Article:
I and Thou (Clydesdale Classics) (Paperback)

By Martin Buber

Clydesdale, 9781945186882, 136pp.

Publication Date: January 7, 2020

Other Editions of This Title:
Paperback (5/23/2019)
Paperback (2/1/1971)
Paperback (10/26/2010)
Hardcover (6/13/2000)
Compact Disc (4/1/2013)
MP3 CD (10/1/2011)
Compact Disc (10/1/2011)
Paperback (10/24/2013)
Paperback (11/1/2006)
Paperback (7/7/2013)

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Originally published in German in 1923, I and Thou was an influential work that explained the meaning behind human existence. Buber explains that existence can be addressed in two ways: First as “I” towards “It," meaning our interaction with objects in our world that we use or experience. The second as “I” towards a “Thou," meaning our search for relationships without boundaries. This second subject is one of the main themes behind Buber’s work as a whole; humans find their meaning for life in relationships with others. In conclusion, Buber contends that the relationships we form throughout our lives ultimately bring us closer to fulfilling a relationship with God, the “Eternal Thou."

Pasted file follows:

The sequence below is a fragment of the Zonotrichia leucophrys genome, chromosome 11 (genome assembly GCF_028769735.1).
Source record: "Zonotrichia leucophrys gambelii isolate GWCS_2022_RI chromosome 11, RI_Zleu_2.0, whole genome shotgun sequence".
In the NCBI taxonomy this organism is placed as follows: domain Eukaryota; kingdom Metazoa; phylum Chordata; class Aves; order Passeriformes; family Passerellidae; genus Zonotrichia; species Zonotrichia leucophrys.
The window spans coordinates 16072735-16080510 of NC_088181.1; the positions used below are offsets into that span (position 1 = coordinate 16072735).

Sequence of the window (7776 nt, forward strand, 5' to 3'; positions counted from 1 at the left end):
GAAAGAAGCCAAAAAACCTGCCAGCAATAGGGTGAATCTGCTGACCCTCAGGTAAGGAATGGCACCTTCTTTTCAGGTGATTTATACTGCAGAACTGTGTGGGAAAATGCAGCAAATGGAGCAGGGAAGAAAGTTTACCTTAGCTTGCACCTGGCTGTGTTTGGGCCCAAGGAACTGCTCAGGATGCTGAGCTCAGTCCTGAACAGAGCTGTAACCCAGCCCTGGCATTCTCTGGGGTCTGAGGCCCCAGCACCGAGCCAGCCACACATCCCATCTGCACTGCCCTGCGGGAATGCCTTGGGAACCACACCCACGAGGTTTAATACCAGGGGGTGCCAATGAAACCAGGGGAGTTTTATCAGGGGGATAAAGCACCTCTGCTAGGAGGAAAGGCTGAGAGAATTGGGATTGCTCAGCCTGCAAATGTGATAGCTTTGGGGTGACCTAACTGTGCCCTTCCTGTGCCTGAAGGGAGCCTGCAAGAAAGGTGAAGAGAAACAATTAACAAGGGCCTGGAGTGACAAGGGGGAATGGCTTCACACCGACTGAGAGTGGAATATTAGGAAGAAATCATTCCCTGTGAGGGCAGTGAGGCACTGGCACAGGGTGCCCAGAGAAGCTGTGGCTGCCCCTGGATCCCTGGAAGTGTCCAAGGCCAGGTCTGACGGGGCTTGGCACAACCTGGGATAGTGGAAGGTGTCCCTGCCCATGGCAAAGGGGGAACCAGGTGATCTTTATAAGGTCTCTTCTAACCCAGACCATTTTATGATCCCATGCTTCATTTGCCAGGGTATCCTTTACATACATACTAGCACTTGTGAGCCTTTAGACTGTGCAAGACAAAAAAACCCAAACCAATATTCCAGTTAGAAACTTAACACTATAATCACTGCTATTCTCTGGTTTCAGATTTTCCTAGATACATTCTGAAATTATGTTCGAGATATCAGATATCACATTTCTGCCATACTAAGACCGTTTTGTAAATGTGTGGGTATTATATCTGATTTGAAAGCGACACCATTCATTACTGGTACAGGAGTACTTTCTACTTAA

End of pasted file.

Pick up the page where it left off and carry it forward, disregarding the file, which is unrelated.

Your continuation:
These conclusions are drawn in three sections: his two modes of engaging the world, conclusions about man’s psychology, and solutions to man’s woes. Written in a series of both long and short aphorisms, the book is not formatted as an argument, but more of related reflections, realizations, and observations.

In this new edition of Martin Buber’s translated I and Thou, discover the meaning behind human existence and see if you can find meaning through Buber’s reflections of the world and its residents.

About the Author

Martin Buber was born in Austria in 1878. Though Jewish, he quit participating in the Jewish religious practices at a young age, opting to believe in a less legalistic modernization of the religion and culture. Buber founded the monthly Der Jude (“The Jew”) in 1916 and became an educator, eventually becoming a director for Jewish adult education, despite living in Nazi Germany. In 1938, the Nazi secret police forbade his teachings and Buber moved to Jerusalem where he continued his career in education and fought for peace between the Israeli and Palestinian people until his death in 1965.